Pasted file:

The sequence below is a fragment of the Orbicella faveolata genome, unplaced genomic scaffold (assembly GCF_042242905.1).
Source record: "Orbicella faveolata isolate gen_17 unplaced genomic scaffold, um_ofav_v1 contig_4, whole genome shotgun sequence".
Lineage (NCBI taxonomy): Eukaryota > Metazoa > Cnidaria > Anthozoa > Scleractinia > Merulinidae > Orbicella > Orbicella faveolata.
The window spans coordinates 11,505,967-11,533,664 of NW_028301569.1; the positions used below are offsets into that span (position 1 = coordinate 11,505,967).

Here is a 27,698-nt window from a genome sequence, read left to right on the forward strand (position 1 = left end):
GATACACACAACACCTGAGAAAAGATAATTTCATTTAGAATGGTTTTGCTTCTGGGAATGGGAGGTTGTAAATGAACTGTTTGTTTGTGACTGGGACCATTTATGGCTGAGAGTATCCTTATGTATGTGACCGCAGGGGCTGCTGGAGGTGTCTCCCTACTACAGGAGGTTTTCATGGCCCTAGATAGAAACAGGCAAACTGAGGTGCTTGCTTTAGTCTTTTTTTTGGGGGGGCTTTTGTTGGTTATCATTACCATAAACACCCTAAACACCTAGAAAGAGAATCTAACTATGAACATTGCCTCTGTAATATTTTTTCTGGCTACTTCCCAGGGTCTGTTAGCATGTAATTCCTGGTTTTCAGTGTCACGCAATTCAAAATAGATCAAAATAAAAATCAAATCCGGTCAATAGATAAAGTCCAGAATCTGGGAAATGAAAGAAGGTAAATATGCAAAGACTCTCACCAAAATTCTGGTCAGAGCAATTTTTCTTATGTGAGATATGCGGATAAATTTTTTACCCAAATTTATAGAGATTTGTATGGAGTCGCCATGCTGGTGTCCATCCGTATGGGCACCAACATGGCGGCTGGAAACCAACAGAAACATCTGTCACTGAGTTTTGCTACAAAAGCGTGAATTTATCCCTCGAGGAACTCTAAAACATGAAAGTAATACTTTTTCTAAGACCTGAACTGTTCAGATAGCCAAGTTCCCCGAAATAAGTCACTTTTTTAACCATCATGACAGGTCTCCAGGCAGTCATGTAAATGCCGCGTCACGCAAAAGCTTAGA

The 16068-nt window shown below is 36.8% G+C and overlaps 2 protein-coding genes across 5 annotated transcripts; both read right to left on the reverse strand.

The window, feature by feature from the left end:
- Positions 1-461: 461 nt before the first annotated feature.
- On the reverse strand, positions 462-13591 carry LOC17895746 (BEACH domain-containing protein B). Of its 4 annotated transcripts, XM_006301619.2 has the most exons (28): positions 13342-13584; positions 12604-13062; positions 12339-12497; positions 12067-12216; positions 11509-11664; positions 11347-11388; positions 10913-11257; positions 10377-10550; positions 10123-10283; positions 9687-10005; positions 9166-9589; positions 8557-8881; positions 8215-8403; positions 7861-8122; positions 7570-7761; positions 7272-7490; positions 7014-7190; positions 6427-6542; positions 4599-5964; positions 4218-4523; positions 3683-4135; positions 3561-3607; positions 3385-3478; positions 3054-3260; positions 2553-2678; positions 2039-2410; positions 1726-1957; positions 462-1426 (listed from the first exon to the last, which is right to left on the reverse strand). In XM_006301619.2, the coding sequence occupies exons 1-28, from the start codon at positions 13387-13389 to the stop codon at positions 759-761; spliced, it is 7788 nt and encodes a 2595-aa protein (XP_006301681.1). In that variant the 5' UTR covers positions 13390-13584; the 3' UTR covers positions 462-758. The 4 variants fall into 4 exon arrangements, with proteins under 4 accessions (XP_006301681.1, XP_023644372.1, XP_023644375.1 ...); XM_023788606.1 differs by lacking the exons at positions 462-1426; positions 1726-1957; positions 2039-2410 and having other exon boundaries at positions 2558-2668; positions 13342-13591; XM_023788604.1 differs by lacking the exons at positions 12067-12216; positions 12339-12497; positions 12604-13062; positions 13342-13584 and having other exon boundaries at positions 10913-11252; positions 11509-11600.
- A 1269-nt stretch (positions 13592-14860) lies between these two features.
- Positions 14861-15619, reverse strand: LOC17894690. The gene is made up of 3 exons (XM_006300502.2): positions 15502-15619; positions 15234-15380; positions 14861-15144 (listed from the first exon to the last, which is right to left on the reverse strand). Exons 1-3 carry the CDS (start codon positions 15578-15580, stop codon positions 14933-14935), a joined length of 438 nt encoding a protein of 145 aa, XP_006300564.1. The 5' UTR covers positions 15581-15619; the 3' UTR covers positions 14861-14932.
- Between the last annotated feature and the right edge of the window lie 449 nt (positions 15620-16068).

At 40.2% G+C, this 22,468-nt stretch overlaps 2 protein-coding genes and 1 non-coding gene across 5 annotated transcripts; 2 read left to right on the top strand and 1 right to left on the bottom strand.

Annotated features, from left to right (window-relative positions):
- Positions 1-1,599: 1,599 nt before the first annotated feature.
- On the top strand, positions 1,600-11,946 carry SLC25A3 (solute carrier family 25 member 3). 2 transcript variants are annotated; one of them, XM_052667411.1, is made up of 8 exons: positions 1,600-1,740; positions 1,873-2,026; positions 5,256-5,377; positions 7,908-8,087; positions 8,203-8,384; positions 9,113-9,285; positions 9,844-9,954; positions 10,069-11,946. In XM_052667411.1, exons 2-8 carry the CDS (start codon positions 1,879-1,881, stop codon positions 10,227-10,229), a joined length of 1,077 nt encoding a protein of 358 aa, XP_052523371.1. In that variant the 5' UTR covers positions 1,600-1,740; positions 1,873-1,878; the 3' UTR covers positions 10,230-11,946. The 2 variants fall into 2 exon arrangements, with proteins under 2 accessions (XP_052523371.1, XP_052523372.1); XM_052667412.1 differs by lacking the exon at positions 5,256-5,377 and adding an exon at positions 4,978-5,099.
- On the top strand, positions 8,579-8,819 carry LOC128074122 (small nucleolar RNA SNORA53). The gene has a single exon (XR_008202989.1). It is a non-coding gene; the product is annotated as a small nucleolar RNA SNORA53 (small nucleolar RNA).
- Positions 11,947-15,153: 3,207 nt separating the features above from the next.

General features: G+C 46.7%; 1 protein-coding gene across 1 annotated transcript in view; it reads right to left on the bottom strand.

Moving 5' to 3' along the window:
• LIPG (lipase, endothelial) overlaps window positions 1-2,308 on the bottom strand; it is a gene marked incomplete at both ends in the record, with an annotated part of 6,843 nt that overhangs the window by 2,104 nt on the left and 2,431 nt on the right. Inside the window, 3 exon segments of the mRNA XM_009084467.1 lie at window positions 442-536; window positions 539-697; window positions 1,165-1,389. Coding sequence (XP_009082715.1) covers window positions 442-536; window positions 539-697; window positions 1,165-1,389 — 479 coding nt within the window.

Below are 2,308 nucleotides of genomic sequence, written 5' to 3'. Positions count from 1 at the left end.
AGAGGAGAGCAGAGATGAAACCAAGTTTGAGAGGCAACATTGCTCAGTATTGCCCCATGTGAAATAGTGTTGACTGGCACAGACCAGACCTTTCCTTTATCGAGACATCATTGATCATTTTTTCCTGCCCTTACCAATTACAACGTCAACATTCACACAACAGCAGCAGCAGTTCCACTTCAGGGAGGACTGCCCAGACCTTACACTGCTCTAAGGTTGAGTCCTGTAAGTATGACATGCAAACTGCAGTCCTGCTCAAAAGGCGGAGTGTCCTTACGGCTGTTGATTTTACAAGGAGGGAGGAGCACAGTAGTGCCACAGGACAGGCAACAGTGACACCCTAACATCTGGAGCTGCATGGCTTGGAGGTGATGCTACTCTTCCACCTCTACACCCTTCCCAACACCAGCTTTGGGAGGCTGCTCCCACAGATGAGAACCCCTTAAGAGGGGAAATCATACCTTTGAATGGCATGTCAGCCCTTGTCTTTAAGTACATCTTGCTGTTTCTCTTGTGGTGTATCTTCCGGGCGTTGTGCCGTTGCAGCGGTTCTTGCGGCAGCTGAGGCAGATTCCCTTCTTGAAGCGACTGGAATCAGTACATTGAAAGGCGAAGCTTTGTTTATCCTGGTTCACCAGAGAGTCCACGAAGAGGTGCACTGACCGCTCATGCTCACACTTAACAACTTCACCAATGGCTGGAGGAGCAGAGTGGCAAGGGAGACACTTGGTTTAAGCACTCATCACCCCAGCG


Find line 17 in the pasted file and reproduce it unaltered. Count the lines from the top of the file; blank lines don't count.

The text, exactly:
- On the top strand, positions 1,600-11,946 carry SLC25A3 (solute carrier family 25 member 3). 2 transcript variants are annotated; one of them, XM_052667411.1, is made up of 8 exons: positions 1,600-1,740; positions 1,873-2,026; positions 5,256-5,377; positions 7,908-8,087; positions 8,203-8,384; positions 9,113-9,285; positions 9,844-9,954; positions 10,069-11,946. In XM_052667411.1, exons 2-8 carry the CDS (start codon positions 1,879-1,881, stop codon positions 10,227-10,229), a joined length of 1,077 nt encoding a protein of 358 aa, XP_052523371.1. In that variant the 5' UTR covers positions 1,600-1,740; positions 1,873-1,878; the 3' UTR covers positions 10,230-11,946. The 2 variants fall into 2 exon arrangements, with proteins under 2 accessions (XP_052523371.1, XP_052523372.1); XM_052667412.1 differs by lacking the exon at positions 5,256-5,377 and adding an exon at positions 4,978-5,099.